The Smart and Safe Arizona Act, a recreational cannabis proposition likely to be on November’s ballot, would legalize the home-grow of up to six plants per person, with a maximum total of 12 plants per household. Home cultivators could also give away an ounce of marijuana or up to six plants (including seeds) to another legal adult.
Tim Sultan, who worked with the Arizona Dispensaries Association to draft the proposition and now represents the Marijuana Industry Trade Association, confirmed that getting the seeds to start a grow may prove tricky.
“Anybody selling seeds in Arizona without a dispensary license is not authorized,” he said. “Patients, caregivers, whoever … we don’t know what we’re supposed to do.”
Medical marijuana dispensaries aren’t selling them today, and ADA board member Moe Asnani, iLava co-founder and partner at The Downtown & D2 Dispensaries in Tucson, has an answer as to why.
“I can simply point you to the statute that was passed in [Prop 203] — the Medical Marijuana Act,” Asnani said. “If you look at the definition of usable marijuana in the statute, it actually excludes seeds from usable marijuana. And we’re not allowed to dispense anything that’s not usable marijuana … Smart and Safe will change that.”
This leaves no legal way to buy seeds if voters approve Smart and Safe — until or unless retail shops start selling them.
Yet the dispensaries started somehow. And some patients and caregivers have been growing cannabis for years. These days, local and online black markets for seeds exist for those who decide to risk it. Some are quite brazen.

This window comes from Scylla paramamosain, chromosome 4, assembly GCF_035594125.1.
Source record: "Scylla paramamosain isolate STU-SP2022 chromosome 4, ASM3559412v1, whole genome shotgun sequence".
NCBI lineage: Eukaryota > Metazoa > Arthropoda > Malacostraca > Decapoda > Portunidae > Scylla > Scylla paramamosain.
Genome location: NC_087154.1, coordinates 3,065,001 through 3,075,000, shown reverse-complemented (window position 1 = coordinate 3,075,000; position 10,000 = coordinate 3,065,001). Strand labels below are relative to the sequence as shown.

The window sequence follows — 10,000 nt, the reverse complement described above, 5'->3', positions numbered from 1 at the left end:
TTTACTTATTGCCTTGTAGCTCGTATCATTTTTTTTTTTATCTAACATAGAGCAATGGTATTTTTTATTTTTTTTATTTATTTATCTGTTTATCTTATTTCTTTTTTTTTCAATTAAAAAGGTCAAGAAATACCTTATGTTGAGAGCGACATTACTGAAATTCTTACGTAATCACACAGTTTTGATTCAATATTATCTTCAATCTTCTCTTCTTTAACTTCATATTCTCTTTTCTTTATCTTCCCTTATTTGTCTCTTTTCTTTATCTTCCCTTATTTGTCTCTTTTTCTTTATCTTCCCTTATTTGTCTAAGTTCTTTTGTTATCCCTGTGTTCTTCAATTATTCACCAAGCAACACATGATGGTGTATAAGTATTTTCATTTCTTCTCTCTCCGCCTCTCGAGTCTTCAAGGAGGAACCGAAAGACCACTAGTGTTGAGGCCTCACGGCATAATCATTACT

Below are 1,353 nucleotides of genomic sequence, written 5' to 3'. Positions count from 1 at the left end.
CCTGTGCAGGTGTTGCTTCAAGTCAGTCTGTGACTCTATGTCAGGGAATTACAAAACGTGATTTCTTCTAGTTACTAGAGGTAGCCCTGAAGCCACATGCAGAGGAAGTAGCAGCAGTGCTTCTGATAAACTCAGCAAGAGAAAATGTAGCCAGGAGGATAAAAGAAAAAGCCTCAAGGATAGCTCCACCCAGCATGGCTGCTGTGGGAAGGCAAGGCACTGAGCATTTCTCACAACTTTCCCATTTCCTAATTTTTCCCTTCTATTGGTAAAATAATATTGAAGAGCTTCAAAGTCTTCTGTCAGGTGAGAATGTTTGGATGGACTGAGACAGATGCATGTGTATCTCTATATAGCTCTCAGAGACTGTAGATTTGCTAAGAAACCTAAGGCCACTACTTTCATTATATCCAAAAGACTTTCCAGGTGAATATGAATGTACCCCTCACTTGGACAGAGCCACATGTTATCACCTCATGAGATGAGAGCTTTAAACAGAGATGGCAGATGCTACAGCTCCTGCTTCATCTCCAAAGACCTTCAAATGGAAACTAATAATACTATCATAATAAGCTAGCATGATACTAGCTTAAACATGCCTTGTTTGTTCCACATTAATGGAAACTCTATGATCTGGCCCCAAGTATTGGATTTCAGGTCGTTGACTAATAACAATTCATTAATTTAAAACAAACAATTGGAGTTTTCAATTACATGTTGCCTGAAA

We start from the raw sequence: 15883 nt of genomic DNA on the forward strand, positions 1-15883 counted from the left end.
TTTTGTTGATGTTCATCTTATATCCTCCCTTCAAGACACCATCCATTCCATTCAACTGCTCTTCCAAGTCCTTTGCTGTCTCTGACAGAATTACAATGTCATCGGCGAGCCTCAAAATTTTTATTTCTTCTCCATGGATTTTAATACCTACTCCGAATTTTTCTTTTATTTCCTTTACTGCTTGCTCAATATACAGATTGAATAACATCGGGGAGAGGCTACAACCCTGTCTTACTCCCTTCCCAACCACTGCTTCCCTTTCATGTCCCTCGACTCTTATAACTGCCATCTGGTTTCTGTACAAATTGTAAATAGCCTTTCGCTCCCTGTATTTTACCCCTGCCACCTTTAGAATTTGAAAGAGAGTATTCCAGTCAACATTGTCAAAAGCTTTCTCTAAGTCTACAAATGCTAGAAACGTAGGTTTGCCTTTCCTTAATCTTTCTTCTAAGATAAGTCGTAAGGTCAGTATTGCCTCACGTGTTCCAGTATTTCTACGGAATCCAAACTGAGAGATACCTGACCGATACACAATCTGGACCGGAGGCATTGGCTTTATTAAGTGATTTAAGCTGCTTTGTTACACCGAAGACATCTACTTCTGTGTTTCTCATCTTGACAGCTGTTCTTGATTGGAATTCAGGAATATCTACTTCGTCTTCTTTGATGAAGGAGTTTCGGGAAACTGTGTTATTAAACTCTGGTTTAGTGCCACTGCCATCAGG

Online companies, called seed banks, offer to ship seeds anywhere in the country. Cannabis seeds are sold as hemp seeds to take advantage of legal loopholes. Since hemp cannot legally contain more than 0.3 percent of THC, the sellers just claim they’re hemp seeds. No one’s the wiser until they sprout.
To be clear, hemp is now legal in some states, including Arizona, for registered farmers. However, these laws didn’t legalize personal hemp grows or, except for those farmers, possession of hemp seeds.
Most Arizona patients aren’t licensed to cultivate under current law, which requires living outside a 25-mile radius from an operating dispensary. There are 2,613 qualifying patients and designated caregivers authorized to cultivate cannabis in Arizona, state records indicate.
This all raises the question of how Arizona’s industry started. Seeds couldn’t be legally imported nor owned, so immaculate conception may be the best term to describe how Arizona’s dispensaries began cultivating. It seems likely that the recreational market will follow suit.
The ability to grow pot at home would be a notable change from the current legal climate.
But will dispensaries or caregivers sell seeds and live plants?
In Colorado, which approved recreational cannabis in 2012, some shops sell seeds and plant clones. Under that state’s law, according to the Denver Clone Store’s website, “seeds are legally considered to be immature plants, so the typical limit on seeds, clones, or a combination of both is 6, unless you have a medical recommendation for more...”
The Smart and Safe Arizona Act’s definition of “marijuana” includes seeds, and it doesn’t describe any limit other than the one-ounce possession limit.
According to Asnani, in Arizona, selling seeds would be the choice of each individual dispensary, but seeds, clones, and grow classes may become commonplace if voters approve the proposition.
“People need to try to grow themselves. Some of them may be really successful at it, and some of them won’t,” he said. “I think that’s something where they need to have the right to try it out.”